At the Harris County Animal Shelter in Houston, Texas, the wait to surrender a pet was two and a half hours long last week. There were hundreds of people in line, sitting in plastic chairs with their dogs on leashes or in cases and crates. The line started inside the shelter and stretched outside into the hot parking lot with many dogs panting from the summer heat. The shelter staff posted about the scene on Facebook, saying the wait to surrender an animal at the shelter was two and a half hours long because of the large number of animals they were receiving. Many people, they said, did not want to wait in the line so they tied their dogs to the trees in the parking lot or just dumped them in a box in the parking lot and left.
The Harris County Animal Shelter has a maximum capacity of 200 animals. But since the beginning of summer, they have had approximately 530 animals on average in their care. The shelter says they are in crisis mode, trying to care for the huge influx of animals being surrendered since the beginning of summer. Many of those surrendering animals say they don’t like the inconvenience of animal ownership. The most common reasons include they cannot afford the animal or have recently moved and cannot take a pet with them. Many people say they found the animal or just don’t want it any longer.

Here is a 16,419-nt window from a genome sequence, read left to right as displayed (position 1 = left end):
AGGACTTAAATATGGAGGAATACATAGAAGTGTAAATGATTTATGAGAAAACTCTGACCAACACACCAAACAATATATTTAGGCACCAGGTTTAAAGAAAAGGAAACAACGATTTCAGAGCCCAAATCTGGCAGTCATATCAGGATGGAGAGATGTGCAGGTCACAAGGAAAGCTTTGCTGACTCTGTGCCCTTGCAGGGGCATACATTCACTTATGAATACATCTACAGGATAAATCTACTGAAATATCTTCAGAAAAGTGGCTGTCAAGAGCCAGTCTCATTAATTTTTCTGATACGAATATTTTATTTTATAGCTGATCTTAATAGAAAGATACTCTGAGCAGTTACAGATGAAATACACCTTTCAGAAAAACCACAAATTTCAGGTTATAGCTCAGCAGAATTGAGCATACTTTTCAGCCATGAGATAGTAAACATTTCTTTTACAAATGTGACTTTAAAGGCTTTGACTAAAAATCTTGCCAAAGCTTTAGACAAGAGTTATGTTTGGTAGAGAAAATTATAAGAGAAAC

Despite being overwhelmed, the staff is committed to helping the animals in their care—though many are housed 5 or 6 in one kennel. It is their duty, they say, to help these animals so they have the best chance of survival. Summer is the most common time for people to abandon their animals, as is the Fourth of July holiday weekend. The shelter is encouraging residents to consider adopting or fostering animals to help clear space at the shelter and save the lives of animals there.